Secondly, this research is an attempt to explore the meal narrations in Luke-Acts as a source for the theology of hunger to ascertain Luke’s concern for the immigrant, the poor, the homeless, the hungry, the outcasts and his concept of hospitality and food justice. This present research uses historical criticism enhanced with the social-scientific models and proposes a new engagement on the Lucan table fellowship theme by enhancing it with “Good news to the πτωχοί.” Previous studies often forget to address the plight of the destitute and the issue of food insecurity.

Thirdly, raising the question of food justice, this research investigates the problem of food insecurity in India by employing statistical analysis and hypothesis testing of the current situation relating to food security/insecurity in India and arrives at possible solutions and institutional responses in ameliorating the cry of hunger. In addition, the findings from the exegetical investigation have aided this research to appraise the Lucan theology of hunger. This research directs the Church with a few recommendations for implementations in its combat against hunger and destitution.

3. Which readers is the final product intended for, and when do you anticipate we might see the fruit of your research in published form?

The research is in the final stage, and I am aiming to submit by mid June 2020. While this research facilitates a fresh engagement in the Lucan table fellowship with social scientific approaches in deducing the centrality of food in the meal narrations of Luke-Acts, it is also intended for anyone.

As the Lucan Jesus states, the Christ-movement is the “community amidst a violent world” (“lambs among the wolves,” Luke 10:3) which fights for harmony, peace, and welfare in the context of injustice and oppression.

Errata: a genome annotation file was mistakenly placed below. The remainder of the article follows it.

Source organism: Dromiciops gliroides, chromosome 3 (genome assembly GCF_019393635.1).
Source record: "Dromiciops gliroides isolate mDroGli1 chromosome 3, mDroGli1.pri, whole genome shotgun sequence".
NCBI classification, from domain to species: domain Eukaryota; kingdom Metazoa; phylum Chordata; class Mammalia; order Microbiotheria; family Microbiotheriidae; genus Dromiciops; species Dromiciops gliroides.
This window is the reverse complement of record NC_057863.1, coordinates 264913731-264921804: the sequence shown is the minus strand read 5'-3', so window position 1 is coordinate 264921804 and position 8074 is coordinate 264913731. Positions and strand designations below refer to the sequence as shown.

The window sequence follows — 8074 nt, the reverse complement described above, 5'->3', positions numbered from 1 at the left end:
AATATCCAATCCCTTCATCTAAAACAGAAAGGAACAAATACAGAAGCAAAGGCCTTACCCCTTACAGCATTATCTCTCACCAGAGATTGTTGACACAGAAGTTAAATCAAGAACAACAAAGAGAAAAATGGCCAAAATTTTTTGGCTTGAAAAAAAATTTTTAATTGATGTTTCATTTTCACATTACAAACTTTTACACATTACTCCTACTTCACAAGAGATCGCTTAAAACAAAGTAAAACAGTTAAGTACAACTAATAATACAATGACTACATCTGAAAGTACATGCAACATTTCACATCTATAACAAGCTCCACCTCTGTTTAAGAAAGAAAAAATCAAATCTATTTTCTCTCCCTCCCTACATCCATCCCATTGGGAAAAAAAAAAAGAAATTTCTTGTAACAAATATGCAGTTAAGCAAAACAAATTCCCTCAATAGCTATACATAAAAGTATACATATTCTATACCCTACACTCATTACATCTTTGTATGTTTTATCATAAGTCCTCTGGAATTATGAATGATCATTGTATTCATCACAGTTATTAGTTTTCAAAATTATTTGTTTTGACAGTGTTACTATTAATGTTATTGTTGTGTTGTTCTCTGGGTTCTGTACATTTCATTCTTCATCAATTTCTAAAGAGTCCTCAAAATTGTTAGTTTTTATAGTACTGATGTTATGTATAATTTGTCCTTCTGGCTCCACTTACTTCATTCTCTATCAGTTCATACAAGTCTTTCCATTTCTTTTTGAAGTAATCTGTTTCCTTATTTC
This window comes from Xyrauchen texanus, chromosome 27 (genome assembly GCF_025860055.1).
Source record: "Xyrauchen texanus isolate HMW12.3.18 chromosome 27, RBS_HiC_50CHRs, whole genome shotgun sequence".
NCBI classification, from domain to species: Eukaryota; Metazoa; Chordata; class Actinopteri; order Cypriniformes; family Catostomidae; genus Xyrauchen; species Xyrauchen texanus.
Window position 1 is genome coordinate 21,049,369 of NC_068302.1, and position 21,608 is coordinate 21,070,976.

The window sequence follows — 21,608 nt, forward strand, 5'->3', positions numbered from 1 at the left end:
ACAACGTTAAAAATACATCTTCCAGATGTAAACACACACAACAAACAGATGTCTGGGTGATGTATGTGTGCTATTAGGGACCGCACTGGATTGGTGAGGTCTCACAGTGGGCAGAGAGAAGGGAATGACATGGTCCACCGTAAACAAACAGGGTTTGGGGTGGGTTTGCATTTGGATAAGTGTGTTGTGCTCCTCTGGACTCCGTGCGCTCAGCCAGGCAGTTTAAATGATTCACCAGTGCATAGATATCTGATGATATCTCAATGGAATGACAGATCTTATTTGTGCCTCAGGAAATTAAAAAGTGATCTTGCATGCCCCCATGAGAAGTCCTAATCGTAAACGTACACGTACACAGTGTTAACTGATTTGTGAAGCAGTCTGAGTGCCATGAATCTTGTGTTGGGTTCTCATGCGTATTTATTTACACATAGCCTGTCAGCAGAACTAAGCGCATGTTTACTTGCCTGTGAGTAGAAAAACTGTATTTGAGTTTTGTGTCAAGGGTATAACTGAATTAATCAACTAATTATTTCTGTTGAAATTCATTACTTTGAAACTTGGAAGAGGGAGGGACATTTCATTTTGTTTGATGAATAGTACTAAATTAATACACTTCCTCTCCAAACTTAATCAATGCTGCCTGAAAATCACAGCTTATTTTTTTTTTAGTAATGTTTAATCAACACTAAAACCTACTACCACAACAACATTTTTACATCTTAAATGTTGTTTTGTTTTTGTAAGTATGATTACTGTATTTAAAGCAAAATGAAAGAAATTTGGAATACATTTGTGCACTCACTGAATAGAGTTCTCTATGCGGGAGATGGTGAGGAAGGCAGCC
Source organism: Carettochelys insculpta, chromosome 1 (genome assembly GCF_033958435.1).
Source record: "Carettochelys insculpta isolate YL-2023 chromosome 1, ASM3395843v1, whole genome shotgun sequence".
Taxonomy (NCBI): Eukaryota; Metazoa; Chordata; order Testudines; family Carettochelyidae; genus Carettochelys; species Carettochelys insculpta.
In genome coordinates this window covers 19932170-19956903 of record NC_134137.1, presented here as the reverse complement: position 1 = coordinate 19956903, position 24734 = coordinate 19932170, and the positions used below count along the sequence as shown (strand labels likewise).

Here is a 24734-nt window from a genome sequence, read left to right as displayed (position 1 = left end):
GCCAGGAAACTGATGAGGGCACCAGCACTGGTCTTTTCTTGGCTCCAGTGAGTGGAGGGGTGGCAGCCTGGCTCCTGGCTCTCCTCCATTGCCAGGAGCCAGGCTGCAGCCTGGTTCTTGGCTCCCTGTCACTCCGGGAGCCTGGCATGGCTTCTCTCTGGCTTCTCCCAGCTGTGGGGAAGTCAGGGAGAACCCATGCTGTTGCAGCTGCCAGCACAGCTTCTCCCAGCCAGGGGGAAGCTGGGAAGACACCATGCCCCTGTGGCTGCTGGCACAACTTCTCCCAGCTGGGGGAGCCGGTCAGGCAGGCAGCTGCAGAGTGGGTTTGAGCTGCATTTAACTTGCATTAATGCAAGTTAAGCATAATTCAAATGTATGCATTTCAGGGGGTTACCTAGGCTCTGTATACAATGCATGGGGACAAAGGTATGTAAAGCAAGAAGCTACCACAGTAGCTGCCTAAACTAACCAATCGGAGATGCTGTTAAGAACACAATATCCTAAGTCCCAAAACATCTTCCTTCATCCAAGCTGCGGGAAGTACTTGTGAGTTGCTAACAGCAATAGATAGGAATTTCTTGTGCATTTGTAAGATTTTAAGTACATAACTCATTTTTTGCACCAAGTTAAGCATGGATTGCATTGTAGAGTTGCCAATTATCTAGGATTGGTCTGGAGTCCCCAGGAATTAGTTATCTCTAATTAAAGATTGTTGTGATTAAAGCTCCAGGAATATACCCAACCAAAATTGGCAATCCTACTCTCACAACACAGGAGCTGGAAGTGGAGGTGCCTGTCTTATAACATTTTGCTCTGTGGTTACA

The crux of this research is to enliven the Church with humanitarian concerns by encouraging theological students to re-read biblical, especially Lucan theological, and ethical discourses in the light of such deprivation in India and to reclaim them for our theological and ministerial reflections.


Promote your research on theLAB. Send an email to tavis.bohlinger@faithlife.com answering the three questions above. Contributions are published in the order they are received. We look forward to highlighting your work.

Was this article helpful?

Share
Written by
Tavis Bohlinger

Dr. Tavis Bohlinger is Editor-in-Chief of the Logos Academic Blog and Creative Director at Reformation Heritage Books. He holds a PhD from Durham University and writes across multiple genres, including academia, poetry, and screenwriting. He lives in Grand Rapids with his wife and three children.

View all articles
1 comment
  • Dear Rev. Sam- thank you for your work. I have been receiving a monthly prayer letter from a ministry in India for about 40 years. I have heard that animals like rats and monkeys which destroy relief foodstuffs were not controlled because of religious reasons. Additionally, relief products sit on wharves because of lack of a profit incentive. Does spreading the Gospel impact any of these cultural issues?
    Appreciatively, Carol Vivier

Written by Tavis Bohlinger
theLAB